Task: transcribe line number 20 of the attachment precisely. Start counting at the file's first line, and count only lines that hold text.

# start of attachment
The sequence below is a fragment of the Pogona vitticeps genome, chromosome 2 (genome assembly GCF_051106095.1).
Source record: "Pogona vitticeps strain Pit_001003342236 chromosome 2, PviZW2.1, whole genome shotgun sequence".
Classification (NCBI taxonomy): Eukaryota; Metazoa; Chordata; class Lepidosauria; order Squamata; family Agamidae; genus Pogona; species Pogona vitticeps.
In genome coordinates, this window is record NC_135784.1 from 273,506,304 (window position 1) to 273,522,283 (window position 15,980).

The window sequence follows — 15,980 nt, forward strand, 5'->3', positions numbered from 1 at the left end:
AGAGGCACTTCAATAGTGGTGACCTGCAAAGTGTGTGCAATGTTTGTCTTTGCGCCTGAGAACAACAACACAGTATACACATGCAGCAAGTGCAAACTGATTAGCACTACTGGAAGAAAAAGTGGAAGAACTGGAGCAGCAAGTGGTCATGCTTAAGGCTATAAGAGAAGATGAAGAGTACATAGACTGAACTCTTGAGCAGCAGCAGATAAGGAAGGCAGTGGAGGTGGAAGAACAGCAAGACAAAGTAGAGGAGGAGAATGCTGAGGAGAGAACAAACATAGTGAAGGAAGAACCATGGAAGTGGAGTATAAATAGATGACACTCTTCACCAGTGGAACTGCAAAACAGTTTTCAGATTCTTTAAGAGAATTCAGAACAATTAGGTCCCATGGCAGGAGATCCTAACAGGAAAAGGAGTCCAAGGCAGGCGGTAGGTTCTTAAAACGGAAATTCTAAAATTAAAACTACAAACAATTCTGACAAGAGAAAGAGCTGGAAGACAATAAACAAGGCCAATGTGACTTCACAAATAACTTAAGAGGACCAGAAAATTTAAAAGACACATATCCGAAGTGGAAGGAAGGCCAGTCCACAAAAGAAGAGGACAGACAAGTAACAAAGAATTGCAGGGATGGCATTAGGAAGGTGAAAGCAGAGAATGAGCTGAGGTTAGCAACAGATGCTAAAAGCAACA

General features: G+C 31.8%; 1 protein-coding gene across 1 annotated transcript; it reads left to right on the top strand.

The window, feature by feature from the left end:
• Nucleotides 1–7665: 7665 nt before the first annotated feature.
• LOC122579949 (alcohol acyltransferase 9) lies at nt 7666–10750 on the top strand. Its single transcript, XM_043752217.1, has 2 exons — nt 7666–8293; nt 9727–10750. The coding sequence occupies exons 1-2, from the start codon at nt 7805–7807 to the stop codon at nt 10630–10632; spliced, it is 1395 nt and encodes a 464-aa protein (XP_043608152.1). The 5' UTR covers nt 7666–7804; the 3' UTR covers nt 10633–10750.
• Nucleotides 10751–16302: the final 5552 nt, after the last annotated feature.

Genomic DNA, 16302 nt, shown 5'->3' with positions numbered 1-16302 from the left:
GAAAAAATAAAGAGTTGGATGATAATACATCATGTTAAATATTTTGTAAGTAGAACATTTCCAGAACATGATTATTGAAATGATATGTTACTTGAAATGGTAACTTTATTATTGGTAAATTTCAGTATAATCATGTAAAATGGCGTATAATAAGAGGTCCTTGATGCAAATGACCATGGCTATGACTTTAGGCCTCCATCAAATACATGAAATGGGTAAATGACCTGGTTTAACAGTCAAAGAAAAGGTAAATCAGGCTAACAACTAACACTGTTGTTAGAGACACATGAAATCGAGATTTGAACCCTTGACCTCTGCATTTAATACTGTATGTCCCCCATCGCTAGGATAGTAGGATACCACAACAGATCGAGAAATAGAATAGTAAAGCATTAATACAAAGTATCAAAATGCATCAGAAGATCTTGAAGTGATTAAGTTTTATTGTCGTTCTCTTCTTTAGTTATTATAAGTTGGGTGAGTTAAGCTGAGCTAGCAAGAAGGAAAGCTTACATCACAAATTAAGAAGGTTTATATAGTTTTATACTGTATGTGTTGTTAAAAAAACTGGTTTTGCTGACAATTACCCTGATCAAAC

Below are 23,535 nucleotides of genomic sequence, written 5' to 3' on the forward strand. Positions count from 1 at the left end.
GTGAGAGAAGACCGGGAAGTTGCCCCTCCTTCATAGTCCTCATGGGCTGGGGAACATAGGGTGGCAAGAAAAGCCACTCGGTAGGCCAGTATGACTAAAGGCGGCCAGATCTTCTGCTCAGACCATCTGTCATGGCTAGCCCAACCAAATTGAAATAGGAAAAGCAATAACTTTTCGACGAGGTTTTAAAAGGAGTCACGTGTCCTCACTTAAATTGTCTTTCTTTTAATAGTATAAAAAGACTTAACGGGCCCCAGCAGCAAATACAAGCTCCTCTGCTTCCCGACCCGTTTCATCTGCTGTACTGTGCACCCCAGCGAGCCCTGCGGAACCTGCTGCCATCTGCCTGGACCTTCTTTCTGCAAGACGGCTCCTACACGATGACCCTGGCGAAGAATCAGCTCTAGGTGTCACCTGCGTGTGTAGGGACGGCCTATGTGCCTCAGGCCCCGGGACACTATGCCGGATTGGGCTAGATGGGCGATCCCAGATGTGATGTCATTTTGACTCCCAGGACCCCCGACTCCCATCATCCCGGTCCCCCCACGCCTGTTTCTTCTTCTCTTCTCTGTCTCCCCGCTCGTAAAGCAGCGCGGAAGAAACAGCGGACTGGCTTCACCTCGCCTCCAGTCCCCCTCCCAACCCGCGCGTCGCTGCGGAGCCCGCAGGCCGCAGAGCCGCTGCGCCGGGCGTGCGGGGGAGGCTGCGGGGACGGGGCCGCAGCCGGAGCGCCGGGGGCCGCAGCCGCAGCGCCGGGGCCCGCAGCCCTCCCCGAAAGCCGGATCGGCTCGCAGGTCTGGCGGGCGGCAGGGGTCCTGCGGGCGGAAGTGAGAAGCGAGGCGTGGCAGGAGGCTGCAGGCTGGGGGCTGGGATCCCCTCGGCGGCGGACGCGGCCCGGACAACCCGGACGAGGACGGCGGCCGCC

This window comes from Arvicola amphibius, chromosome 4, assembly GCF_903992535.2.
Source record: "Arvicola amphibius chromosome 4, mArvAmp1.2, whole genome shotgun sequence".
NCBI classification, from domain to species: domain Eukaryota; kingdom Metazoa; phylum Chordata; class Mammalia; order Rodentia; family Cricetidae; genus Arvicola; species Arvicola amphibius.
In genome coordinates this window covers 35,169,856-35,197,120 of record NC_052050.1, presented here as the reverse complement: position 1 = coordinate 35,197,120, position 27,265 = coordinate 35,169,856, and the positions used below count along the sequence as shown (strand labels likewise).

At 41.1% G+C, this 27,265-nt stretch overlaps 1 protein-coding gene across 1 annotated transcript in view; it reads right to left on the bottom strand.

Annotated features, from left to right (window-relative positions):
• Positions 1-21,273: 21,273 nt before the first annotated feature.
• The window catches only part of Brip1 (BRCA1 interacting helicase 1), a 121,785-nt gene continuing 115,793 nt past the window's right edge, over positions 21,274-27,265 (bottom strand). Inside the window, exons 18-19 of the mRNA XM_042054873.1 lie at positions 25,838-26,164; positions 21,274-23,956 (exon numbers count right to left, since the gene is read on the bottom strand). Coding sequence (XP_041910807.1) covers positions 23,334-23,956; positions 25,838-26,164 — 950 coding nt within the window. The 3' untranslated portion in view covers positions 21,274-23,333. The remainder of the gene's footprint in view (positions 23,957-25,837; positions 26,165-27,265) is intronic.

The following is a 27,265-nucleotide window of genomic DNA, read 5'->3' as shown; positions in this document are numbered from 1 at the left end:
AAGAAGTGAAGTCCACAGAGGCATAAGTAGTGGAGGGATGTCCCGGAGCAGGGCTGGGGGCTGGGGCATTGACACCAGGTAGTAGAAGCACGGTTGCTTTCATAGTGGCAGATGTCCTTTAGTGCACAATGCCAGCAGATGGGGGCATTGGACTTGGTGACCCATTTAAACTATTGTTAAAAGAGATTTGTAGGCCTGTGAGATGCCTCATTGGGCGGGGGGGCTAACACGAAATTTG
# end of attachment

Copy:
At 41.1% G+C, this 27,265-nt stretch overlaps 1 protein-coding gene across 1 annotated transcript in view; it reads right to left on the bottom strand.